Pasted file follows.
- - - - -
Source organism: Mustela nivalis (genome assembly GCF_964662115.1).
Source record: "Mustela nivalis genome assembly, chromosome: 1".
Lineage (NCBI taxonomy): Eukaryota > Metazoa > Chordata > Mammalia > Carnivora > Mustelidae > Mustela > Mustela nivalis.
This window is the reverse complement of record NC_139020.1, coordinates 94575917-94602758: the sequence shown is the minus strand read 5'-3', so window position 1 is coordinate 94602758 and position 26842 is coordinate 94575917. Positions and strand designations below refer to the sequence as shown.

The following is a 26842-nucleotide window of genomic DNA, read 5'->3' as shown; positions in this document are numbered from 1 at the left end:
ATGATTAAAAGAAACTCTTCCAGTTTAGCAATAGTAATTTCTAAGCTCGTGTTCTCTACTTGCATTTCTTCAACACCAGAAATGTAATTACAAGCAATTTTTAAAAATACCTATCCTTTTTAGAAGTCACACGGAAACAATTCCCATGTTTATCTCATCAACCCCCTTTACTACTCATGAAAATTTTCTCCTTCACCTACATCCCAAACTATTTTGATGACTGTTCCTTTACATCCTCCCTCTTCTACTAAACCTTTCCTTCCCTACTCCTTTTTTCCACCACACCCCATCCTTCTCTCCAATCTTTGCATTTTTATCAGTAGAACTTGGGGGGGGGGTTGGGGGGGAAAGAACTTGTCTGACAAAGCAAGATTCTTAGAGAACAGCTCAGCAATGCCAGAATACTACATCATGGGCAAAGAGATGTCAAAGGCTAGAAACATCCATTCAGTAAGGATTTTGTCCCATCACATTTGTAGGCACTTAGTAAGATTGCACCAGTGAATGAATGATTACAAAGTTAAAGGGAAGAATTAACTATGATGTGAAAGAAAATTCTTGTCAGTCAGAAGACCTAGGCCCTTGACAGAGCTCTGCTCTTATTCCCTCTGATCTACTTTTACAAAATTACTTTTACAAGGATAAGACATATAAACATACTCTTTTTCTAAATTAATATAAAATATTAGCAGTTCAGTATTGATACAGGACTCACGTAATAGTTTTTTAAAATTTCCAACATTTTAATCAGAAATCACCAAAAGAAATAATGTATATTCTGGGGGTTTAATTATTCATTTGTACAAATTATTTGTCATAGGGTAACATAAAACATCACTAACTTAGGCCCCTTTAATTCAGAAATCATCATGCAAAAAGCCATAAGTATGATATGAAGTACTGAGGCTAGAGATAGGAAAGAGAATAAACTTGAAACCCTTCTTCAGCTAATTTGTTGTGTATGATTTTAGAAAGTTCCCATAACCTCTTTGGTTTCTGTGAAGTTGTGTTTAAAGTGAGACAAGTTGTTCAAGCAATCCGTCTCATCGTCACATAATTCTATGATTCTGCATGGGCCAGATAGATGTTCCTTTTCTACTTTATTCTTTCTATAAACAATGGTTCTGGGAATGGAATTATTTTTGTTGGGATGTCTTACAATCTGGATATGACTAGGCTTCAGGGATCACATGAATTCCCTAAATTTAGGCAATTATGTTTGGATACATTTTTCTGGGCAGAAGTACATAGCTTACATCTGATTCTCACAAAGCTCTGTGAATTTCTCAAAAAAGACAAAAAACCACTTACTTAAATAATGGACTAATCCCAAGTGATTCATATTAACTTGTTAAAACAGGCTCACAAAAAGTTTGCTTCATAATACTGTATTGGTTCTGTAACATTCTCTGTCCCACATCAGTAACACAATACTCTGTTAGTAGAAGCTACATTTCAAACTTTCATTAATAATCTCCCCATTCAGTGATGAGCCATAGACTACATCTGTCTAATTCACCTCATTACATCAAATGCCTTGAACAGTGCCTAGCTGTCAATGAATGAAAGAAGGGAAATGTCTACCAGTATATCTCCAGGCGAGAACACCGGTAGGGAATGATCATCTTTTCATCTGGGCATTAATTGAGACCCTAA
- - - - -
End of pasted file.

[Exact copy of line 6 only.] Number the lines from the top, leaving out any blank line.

ATGATTAAAAGAAACTCTTCCAGTTTAGCAATAGTAATTTCTAAGCTCGTGTTCTCTACTTGCATTTCTTCAACACCAGAAATGTAATTACAAGCAATTTTTAAAAATACCTATCCTTTTTAGAAGTCACACGGAAACAATTCCCATGTTTATCTCATCAACCCCCTTTACTACTCATGAAAATTTTCTCCTTCACCTACATCCCAAACTATTTTGATGACTGTTCCTTTACATCCTCCCTCTTCTACTAAACCTTTCCTTCCCTACTCCTTTTTTCCACCACACCCCATCCTTCTCTCCAATCTTTGCATTTTTATCAGTAGAACTTGGGGGGGGGGTTGGGGGGGAAAGAACTTGTCTGACAAAGCAAGATTCTTAGAGAACAGCTCAGCAATGCCAGAATACTACATCATGGGCAAAGAGATGTCAAAGGCTAGAAACATCCATTCAGTAAGGATTTTGTCCCATCACATTTGTAGGCACTTAGTAAGATTGCACCAGTGAATGAATGATTACAAAGTTAAAGGGAAGAATTAACTATGATGTGAAAGAAAATTCTTGTCAGTCAGAAGACCTAGGCCCTTGACAGAGCTCTGCTCTTATTCCCTCTGATCTACTTTTACAAAATTACTTTTACAAGGATAAGACATATAAACATACTCTTTTTCTAAATTAATATAAAATATTAGCAGTTCAGTATTGATACAGGACTCACGTAATAGTTTTTTAAAATTTCCAACATTTTAATCAGAAATCACCAAAAGAAATAATGTATATTCTGGGGGTTTAATTATTCATTTGTACAAATTATTTGTCATAGGGTAACATAAAACATCACTAACTTAGGCCCCTTTAATTCAGAAATCATCATGCAAAAAGCCATAAGTATGATATGAAGTACTGAGGCTAGAGATAGGAAAGAGAATAAACTTGAAACCCTTCTTCAGCTAATTTGTTGTGTATGATTTTAGAAAGTTCCCATAACCTCTTTGGTTTCTGTGAAGTTGTGTTTAAAGTGAGACAAGTTGTTCAAGCAATCCGTCTCATCGTCACATAATTCTATGATTCTGCATGGGCCAGATAGATGTTCCTTTTCTACTTTATTCTTTCTATAAACAATGGTTCTGGGAATGGAATTATTTTTGTTGGGATGTCTTACAATCTGGATATGACTAGGCTTCAGGGATCACATGAATTCCCTAAATTTAGGCAATTATGTTTGGATACATTTTTCTGGGCAGAAGTACATAGCTTACATCTGATTCTCACAAAGCTCTGTGAATTTCTCAAAAAAGACAAAAAACCACTTACTTAAATAATGGACTAATCCCAAGTGATTCATATTAACTTGTTAAAACAGGCTCACAAAAAGTTTGCTTCATAATACTGTATTGGTTCTGTAACATTCTCTGTCCCACATCAGTAACACAATACTCTGTTAGTAGAAGCTACATTTCAAACTTTCATTAATAATCTCCCCATTCAGTGATGAGCCATAGACTACATCTGTCTAATTCACCTCATTACATCAAATGCCTTGAACAGTGCCTAGCTGTCAATGAATGAAAGAAGGGAAATGTCTACCAGTATATCTCCAGGCGAGAACACCGGTAGGGAATGATCATCTTTTCATCTGGGCATTAATTGAGACCCTAA